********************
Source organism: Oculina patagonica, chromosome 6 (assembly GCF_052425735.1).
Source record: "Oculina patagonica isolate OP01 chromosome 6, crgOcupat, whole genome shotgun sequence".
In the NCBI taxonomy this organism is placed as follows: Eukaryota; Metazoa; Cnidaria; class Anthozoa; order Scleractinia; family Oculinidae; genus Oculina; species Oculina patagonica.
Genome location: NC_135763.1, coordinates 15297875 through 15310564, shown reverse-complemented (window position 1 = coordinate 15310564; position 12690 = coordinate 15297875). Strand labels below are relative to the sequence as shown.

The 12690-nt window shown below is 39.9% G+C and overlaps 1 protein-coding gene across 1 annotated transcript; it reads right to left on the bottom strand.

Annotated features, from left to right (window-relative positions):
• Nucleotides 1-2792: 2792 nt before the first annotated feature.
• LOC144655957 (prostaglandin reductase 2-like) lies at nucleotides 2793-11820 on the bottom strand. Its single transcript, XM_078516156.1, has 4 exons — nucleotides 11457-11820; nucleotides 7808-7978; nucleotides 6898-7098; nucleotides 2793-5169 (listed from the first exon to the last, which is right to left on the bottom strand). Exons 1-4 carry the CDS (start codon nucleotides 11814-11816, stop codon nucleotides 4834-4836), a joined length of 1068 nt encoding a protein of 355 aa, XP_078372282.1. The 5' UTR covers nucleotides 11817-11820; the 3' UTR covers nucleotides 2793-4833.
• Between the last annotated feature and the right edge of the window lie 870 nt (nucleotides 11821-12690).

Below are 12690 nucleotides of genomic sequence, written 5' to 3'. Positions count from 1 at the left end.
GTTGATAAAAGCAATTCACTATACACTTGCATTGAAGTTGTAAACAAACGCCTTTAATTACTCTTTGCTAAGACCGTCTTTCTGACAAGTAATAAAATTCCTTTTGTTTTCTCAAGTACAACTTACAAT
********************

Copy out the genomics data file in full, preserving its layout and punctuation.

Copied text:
Source organism: Oculina patagonica, chromosome 6 (assembly GCF_052425735.1).
Source record: "Oculina patagonica isolate OP01 chromosome 6, crgOcupat, whole genome shotgun sequence".
In the NCBI taxonomy this organism is placed as follows: Eukaryota; Metazoa; Cnidaria; class Anthozoa; order Scleractinia; family Oculinidae; genus Oculina; species Oculina patagonica.
Genome location: NC_135763.1, coordinates 15297875 through 15310564, shown reverse-complemented (window position 1 = coordinate 15310564; position 12690 = coordinate 15297875). Strand labels below are relative to the sequence as shown.

The 12690-nt window shown below is 39.9% G+C and overlaps 1 protein-coding gene across 1 annotated transcript; it reads right to left on the bottom strand.

Annotated features, from left to right (window-relative positions):
• Nucleotides 1-2792: 2792 nt before the first annotated feature.
• LOC144655957 (prostaglandin reductase 2-like) lies at nucleotides 2793-11820 on the bottom strand. Its single transcript, XM_078516156.1, has 4 exons — nucleotides 11457-11820; nucleotides 7808-7978; nucleotides 6898-7098; nucleotides 2793-5169 (listed from the first exon to the last, which is right to left on the bottom strand). Exons 1-4 carry the CDS (start codon nucleotides 11814-11816, stop codon nucleotides 4834-4836), a joined length of 1068 nt encoding a protein of 355 aa, XP_078372282.1. The 5' UTR covers nucleotides 11817-11820; the 3' UTR covers nucleotides 2793-4833.
• Between the last annotated feature and the right edge of the window lie 870 nt (nucleotides 11821-12690).

Below are 12690 nucleotides of genomic sequence, written 5' to 3'. Positions count from 1 at the left end.
GTTGATAAAAGCAATTCACTATACACTTGCATTGAAGTTGTAAACAAACGCCTTTAATTACTCTTTGCTAAGACCGTCTTTCTGACAAGTAATAAAATTCCTTTTGTTTTCTCAAGTACAACTTACAAT